During Code Academy, there was little that changed more frequently than my opinion of Twitter Bootstrap.
When I first got started doing Hartl's Tutorial, I thought Twitter Bootstrap was amazing. This gem had taken the very ordinary HTML pages I had been doing (featuring Times New Roman font and left-aligned text), and made my web pages beautiful, approachable, and responsive.
Once I started reading about CSS, I shunned Twitter Bootstrap. This tool seemed impossible to break in to pieces or customize. And it seemed like the only developers using this tool had no design interest. I was going to learn CSS from scratch, and roll my own design.
I began playing with fonts, colors, and border radii at first. And at full size on my browser, my site looked awesome, but as soon as I resized my browser or opened up my site on my iPhone, it turned sloppy with fonts changing and floating elements running wild. At this point, I became painfully aware of the impact cross-browser implementation has on making a site appear professional, and with the faint smell of defeat, turned back to Twitter Bootstrap.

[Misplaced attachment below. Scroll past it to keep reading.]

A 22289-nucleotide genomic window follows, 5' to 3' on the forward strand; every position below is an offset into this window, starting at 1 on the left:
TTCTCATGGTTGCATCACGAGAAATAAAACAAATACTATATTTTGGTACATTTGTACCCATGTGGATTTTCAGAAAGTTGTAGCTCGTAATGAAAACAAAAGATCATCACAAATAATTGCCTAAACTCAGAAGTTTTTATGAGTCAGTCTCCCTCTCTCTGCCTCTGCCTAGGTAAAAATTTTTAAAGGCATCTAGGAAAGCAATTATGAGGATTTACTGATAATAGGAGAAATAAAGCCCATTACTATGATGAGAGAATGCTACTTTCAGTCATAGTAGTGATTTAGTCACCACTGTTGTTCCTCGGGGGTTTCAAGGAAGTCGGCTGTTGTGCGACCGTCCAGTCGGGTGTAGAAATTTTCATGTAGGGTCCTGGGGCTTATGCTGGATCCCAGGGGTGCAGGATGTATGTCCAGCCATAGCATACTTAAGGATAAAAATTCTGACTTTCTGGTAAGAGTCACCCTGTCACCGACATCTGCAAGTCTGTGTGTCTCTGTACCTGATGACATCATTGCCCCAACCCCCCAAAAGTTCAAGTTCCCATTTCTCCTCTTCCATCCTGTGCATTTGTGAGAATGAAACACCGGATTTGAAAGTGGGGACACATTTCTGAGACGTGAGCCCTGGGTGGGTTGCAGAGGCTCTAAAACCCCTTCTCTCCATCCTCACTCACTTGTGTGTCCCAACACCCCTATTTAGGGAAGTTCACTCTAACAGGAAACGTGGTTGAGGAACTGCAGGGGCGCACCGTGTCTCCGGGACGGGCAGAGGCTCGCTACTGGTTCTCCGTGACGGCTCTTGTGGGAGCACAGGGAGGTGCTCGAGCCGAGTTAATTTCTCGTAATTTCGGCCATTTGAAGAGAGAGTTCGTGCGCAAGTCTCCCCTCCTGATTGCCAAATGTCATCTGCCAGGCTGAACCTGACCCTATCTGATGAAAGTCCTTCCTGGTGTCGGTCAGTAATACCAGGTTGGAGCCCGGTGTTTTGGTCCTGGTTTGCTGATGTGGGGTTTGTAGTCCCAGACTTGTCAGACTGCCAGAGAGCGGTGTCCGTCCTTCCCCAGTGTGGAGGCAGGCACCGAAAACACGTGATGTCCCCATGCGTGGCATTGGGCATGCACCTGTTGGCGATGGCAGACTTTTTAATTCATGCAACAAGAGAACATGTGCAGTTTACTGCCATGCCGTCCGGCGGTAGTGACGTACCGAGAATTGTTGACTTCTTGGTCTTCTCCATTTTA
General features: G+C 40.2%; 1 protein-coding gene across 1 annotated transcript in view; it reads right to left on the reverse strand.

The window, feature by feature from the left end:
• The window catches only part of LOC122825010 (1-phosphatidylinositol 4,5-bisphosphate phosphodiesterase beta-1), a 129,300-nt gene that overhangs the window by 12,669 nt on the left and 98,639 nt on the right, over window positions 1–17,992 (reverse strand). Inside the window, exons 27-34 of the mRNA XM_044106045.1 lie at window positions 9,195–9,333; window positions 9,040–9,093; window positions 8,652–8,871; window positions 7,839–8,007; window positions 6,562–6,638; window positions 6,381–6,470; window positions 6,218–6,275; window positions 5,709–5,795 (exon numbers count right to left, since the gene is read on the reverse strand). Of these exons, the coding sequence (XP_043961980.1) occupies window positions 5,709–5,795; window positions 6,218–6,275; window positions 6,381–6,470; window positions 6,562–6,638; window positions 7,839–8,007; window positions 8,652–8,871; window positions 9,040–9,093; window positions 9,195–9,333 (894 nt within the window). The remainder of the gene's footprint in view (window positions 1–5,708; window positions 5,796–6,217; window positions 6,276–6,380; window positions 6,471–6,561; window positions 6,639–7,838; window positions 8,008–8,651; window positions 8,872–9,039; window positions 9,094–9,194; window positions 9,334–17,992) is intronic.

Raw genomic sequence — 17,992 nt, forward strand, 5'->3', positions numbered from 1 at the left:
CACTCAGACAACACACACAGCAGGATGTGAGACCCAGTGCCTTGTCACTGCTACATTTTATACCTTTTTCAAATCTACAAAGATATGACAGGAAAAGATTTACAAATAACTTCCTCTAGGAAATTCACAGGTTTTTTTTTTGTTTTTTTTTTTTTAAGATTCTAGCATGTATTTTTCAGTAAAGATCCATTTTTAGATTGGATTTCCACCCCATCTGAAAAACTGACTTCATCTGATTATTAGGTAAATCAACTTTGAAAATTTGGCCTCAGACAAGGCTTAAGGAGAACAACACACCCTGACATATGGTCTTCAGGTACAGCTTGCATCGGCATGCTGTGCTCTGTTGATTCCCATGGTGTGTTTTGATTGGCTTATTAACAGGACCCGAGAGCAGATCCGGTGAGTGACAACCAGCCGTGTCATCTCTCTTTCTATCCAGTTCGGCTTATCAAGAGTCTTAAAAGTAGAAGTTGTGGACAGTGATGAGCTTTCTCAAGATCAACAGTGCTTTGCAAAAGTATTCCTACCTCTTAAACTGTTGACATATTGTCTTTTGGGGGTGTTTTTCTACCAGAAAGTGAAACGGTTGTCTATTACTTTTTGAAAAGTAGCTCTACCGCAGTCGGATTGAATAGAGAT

This round, I took another shot at customizing Twitter Bootstrap. And because I had messed around with CSS, now I could finally start making subtle edits. I started changing the colors of every tag I could think of: .navbar-inner, .btn-primary, .well. I changed up my fonts and font sizes, and even used media queries to make some custom divs responsive. Twitter Bootstrap wasn't inflexible; it just took time to experiment with.
Twitter Bootstrap is like CSS training wheels that let you bike at 60 mph. It's awesome to go that fast when you first put them on. Then, when you try to ride by your self, and realize you can only bike 5 mph, it kind of sucks a lot. But if you stay on the training wheels a bit longer and pay attention to the mechanics, you can get close to the speed you want to go relatively quickly.